Pulsed MIG welding is a modified spray transfer process in which the power source switches between a high peak current and a low background current between 30 and 400 times per second. During this switch, the peak current pinches off a droplet of wire and propels it to the weld joint. At the same time, the background current maintains the arc but has such a low heat input that metal transfer cannot occur. This action allows the weld puddle to freeze slightly to help prevent burn-through, minimize distortion and reduce instances of weld spatter compared to a standard spray transfer process, which continuously transfers tiny droplets of molten metal into the weld joint. This also makes it possible to weld in all positions, which is important for applications that require overhead pipe welding, for example. Such technology has also proven effective in welding higher-strength steels.
Remote Control Technologies
Another solution that provides significant productivity and quality benefits is remote control welding technology, which allows welding operators to make adjustments quickly and easily at the weld joint. This is especially beneficial in field applications.
The ability to make process changes and parameter selections at the weld joint helps significantly minimize downtime that welding operators spend traveling back and forth to the power source. This results in more arc-on time, which helps welding operators complete more welds and achieve higher overall productivity. Remote control technologies also offer benefits for welding operator safety, by reducing trip and fall hazards. This can especially make a difference on expansive jobsites, where welding may take place hundreds of feet from the power source.
Remote options specifically optimized for stick and TIG welding are available, providing the ability to remotely change process and polarity, set actual amperage and detect improper connections, all without the need to swap weld cables. Another feeder option is designed specifically for traditional and advanced wire processes, offering the ability to weld up to 200 feet away from the power source with no special cables — a much greater distance than cabled solutions allow.
This technology also makes process changeover easier, which eliminates the need to “get by” with less-than-optimal settings and helps reduce weld defects and associated rework.
Contractors who have converted to newer remote welding technologies that eliminate the special control cable usually required with traditional remotes have found this enhanced capability both more efficient and appealing to operators. A remote control technology that eliminates the need for a special control cable saves the time and hassle of cable management and reduces jobsite clutter, which helps improve safety for operators.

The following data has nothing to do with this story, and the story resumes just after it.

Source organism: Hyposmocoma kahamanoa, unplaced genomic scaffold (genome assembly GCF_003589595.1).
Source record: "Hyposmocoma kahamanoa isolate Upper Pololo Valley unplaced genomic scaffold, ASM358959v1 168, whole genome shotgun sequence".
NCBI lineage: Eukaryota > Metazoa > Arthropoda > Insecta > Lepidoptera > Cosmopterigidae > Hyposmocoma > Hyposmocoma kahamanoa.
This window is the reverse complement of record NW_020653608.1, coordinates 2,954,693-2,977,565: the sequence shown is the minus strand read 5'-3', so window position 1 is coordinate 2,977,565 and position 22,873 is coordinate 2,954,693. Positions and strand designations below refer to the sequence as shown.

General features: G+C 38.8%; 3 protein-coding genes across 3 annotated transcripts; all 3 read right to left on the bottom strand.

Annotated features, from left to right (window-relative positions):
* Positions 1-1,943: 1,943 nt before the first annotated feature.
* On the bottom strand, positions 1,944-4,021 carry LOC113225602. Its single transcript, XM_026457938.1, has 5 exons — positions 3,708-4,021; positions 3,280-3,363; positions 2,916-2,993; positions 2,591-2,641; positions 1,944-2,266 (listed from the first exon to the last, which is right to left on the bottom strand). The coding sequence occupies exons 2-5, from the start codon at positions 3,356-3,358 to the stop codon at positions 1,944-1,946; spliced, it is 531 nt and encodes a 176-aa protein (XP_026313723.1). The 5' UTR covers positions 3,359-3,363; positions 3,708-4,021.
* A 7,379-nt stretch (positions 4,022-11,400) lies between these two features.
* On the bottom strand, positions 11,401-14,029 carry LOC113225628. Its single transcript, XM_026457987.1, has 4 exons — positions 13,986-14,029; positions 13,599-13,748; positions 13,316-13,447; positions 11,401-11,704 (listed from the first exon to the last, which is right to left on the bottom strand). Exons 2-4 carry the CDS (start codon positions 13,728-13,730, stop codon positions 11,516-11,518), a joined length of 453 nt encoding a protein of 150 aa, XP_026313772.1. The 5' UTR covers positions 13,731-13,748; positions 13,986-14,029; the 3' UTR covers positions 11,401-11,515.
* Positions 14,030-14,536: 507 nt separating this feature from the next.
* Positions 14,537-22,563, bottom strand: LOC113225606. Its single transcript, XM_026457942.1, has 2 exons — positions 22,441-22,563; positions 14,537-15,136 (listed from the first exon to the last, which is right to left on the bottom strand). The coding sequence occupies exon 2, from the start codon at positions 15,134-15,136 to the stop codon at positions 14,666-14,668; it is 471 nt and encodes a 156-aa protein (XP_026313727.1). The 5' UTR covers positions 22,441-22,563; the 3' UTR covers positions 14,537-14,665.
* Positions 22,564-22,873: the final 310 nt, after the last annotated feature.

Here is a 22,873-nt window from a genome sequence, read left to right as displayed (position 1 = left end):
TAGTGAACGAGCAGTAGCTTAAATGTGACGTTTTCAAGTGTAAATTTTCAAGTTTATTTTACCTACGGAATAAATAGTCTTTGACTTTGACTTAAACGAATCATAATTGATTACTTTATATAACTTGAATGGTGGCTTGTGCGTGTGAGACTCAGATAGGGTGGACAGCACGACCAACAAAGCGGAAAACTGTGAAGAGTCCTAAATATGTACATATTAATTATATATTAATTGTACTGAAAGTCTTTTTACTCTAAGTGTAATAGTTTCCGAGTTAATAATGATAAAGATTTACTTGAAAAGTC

Advantages for the Bottom Line
Investing in new welding technologies and making the switch to advanced wire processes can help companies reduce rework due to quality issues, significantly improve productivity to better meet tight project timelines, and address safety concerns by reducing trips to the power source to adjust weld parameters.
In addition, available technologies and processes are designed to be easy to learn and use, so welding operators can be more quickly trained and on the job. This helps companies expand their skilled labor pool in less time, compete for more jobs and complete projects faster to meet demanding timelines.
A switch to welding processes that make it easier to produce code-quality welds can also result in less scrap related to stub loss and less rework — saving time and money.
For Exterran, a leading provider of natural gas compression solutions around the world, the return on investment in the form of increased productivity and maximized labor hours was swift and significant.
In just the first few months after standardization to new welding machines and advanced wire processes such as modified short-circuit MIG, Exterran saw production and volume grow significantly at its Brittmoore facility in Texas. Overall throughput grew 24 percent (comparing year-over-year numbers) and productivity was up 22 percent — with the same group of employees.
Thanks to this productivity increase, return on investment for the new welding system at the pipe shop was just over two months.
Surpassing production and output targets did not come at the expense of weld quality for Exterran.
The equipment improvements and standardization addressed issues with lack of fusion in the welds the facility had been seeing, leading to a 2 percent improvement in weld passage rates, which are now consistently above 95 percent for the pipe shop.
Just as they did for Exterran, the benefits outlined above can impact the bottom line and differentiate a welding operation, so it can remain competitive in a time of economic difficulties and industry changes.
Consider the Benefits
When a company is open to new technologies and welding processes, it can help them proactively manage critical industry challenges and reap productivity and quality benefits.
Some of the features offered in welding systems with these advanced technologies include point-of-use control; push-button welding parameter adjustment up to 200 ft away from the power source; arc consistency regardless of cable lengths; and advanced welding processes that make it easier for operators to achieve code-quality welds — even in challenging jobsite environments.
In considering these changes, it’s important to work with contractors or internal welding departments to outline a testing plan to ensure quality and productivity goals are achieved. Welding equipment and consumable suppliers can be helpful in the process of considering such an investment. These solutions can help companies better adapt to challenges facing the industry and establish a more productive welding operation.